|Russia||Russian Revolution||Soviet Union 1920-45|
Nadezhda Krupskaya, the daughter of a military officer, was born in St. Petersburg on 26th February, 1869. A radical from an early age, Krupskaya was a committed Marxist and was the member of several illegal organizations.
Krupskaya taught in an evening school for adults and in 1894 met fellow revolutionary, Vladimir Lenin. Two years later Lenin was arrested and sentenced to three years internal exile in Siberia. Krupskaya joined Lenin in Shushenskoye and they married in July, 1898. While living in exile Lenin and Krupskaya also translated from English to Russian, The Theory and Practice of Trade Unionism by Sidney Webb and Beatrice Webb.
Released in February, 1900, Krupskaya, Vladimir Lenin and Jules Martov decided to leave Russia. They moved to Geneva where they joined up with George Plekhanov, Pavel Axelrod and other members of the Liberation of Labour to publish Iskra (Spark). The paper was named after a passage from a poem: "The spark will kindle a flame". Others who joined the venture included Gregory Zinoviev, Leon Trotsky and Vera Zasulich. Another revolutionary, Clara Zetkin, arranged for Iskra to be printed in Leipzig, Germany.
At the Second Congress of the Social Democratic Labour Party in London in 1903, there was a dispute between Vladimir Lenin and Julius Martov. Lenin argued for a small party of professional revolutionaries with a large fringe of non-party sympathizers and supporters. Martov disagreed believing it was better to have a large party of activists. Martov won the vote 28-23 but Lenin was unwilling to accept the result and formed a faction known as the Bolsheviks. Those who remained loyal to Martov became known as Mensheviks.
Those who joined the Bolsheviks included Krupskaya, Gregory Zinoviev, Joseph Stalin, Anatoli Lunacharsky, Mikhail Lashevich, Alexei Rykov, Yakov Sverdlov, Mikhail Frunze, Maxim Litvinov, Vladimir Antonov, Felix Dzerzhinsky, Gregory Ordzhonikidze, and Alexander Bogdanov.
During the First World War Krupskaya and Vladimir Lenin lived in Switzerland. After the overthrow of Nicholas II in April, 1917, they returned to Russia. Lenin now joined with Leon Trotsky in plotting against the government being led by Alexander Kerensky. When the Provisional Government collapsed in October, Lenin and the Bolsheviks took control of Russia.
Krupskaya had opposed Lenin's calls for an early revolution but after its success she hid her political differences with her husband. In November, 1917, Krupskaya was appointed to serve under Anatoli Lunacharsky as Deputy People's Commissar of Education and Enlightenment.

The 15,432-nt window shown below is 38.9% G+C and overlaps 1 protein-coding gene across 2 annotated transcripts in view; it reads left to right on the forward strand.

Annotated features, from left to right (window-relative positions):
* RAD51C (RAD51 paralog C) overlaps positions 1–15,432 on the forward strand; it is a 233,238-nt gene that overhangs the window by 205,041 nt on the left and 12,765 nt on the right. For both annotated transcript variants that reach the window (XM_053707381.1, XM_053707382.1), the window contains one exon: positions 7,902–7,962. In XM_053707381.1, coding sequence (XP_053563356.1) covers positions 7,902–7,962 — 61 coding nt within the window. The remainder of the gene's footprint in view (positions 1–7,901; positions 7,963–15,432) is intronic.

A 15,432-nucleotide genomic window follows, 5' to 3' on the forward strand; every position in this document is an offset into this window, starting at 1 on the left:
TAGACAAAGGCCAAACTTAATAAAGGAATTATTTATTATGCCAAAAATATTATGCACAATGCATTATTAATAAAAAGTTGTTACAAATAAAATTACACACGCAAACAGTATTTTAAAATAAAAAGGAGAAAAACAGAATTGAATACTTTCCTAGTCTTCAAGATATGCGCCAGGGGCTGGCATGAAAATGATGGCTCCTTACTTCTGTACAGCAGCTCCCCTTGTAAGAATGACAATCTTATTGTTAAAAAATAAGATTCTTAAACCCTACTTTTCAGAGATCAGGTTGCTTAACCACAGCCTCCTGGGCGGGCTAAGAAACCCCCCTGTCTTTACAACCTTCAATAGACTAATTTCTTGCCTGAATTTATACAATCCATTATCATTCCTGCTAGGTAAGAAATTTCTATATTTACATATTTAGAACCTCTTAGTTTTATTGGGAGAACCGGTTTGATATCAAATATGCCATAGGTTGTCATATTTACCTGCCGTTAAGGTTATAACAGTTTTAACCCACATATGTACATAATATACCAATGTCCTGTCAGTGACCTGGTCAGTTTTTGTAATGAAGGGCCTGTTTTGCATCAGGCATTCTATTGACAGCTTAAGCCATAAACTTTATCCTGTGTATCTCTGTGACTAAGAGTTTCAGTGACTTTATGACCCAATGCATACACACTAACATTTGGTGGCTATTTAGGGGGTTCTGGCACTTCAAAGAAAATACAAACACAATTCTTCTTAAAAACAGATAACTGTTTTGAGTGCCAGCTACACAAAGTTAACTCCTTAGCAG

Nadezhda Krupskaya and Vladimir Lenin in 1922.
Lenin's health declined after being shot by Dora Kaplan on 30th August, 1918. Two bullets entered his body and it was too dangerous to remove them. Lenin suffered a stroke in May, 1922 and a second one in December, 1922. Four days later he dictated his famous 'testament' where he assessed all the main party leaders.
Three days after writing this testament Lenin had a third stroke. Lenin was no longer able to speak or write and although he lived for another ten months, he ceased to exist as a power within the Soviet Union.
Krupskaya published her memoirs, Reminisces on Lenin in 1926. Nadezhda Krupskaya died on 27th February, 1939.
(1) Nadezhda Krupskaya later described to a friend her time with Vladimir Lenin in Siberia.
We were young then, we had just got married, we loved each other passionately. For a time nothing else existed for us. And he would have us doing nothing but translating the Webbs.
(2) Lydia Dan, the sister of Jules Martov and the wife of Fedor Dan, was in Munich with Nadezhda Krupskaya and Vladimir Lenin in 1901.
On Sundays w e usually had lunch together in some large beer hall, where Lenin very attentively examined the menu and selected a good portion of meat, such as he probably never got at home during the week for Krupskaya was not much of a cook. He drank beer with pleasure, teasing me because I drank mineral water rather than beer in Munich. Finally, he would declare that he was at our disposal and was ready, if it pleased us, to go for a walk. However, he never forgot to make it a condition - one which we accepted with varying degrees of pleasure - that we should not discuss politics.
Lenin did not like talking while he walked; he walked to relax; he may have given himself up to contemplating the landscape; but he was invariably in a good mood. In those days, like all of us, he loved to sing. But none of us had good voices.
(3) Nadezhda Krupskaya and Vladimir Lenin went to live in London in April, 1902. Krupskaya wrote about this in her book, Reminiscences (1926)
Lenin liked the bustle of this huge commercial city. The quiet squares, the detached houses, with their separate entrances and shining windows adorned with greenery, the drives frequented only by highly polished broughams, were much in evidence, but tucked away nearby, the mean little streets, inhabited by the London working people, where lines with washing hung across the street, and pale children played in the gutter - these sites could not be seen from the bus top. In such districts we went on foot, and observing these glaring contrasts of wealth and poverty, Ilyich would mutter between clenched teeth, in English! "Two nations!"
(4) Maxim Gorky, letter to Romain Rolland (November, 1922)
The fact is that Lenin's wife is by nature not a very bright person, suffering from Basedov disease, and is therefore psychologically not very sound. She compiled a list of allegedly counter-revolutionary works and ordered these to be removed from libraries. The old woman considered works of western European philosophers, thinkers, writers as well as Russian as counterrevolutionary My first thought was to renounce my Soviet citizenship but then, it would not have changed much.